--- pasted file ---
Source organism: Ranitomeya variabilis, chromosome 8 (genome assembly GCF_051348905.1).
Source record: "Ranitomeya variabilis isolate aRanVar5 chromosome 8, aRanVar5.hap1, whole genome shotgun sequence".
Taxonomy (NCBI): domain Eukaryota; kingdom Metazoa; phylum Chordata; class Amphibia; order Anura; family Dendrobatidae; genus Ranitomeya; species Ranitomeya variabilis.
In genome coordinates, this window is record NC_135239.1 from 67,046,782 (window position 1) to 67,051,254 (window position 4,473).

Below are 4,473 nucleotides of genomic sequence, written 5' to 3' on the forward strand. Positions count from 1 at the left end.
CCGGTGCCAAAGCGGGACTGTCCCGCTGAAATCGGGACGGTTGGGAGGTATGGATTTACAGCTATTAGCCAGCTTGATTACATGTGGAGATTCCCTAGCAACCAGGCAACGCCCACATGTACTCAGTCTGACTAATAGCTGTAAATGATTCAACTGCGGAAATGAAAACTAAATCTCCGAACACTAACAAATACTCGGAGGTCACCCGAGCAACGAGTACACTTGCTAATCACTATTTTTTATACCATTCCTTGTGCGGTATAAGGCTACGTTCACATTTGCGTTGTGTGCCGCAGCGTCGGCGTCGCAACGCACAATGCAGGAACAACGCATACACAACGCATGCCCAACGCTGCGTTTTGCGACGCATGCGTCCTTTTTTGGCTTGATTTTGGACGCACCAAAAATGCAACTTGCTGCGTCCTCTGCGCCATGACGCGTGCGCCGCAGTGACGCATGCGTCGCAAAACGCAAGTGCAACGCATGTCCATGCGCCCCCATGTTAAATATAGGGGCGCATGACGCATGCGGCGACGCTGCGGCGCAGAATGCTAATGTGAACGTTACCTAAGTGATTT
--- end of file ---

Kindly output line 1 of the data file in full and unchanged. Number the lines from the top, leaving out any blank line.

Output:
Source organism: Ranitomeya variabilis, chromosome 8 (genome assembly GCF_051348905.1).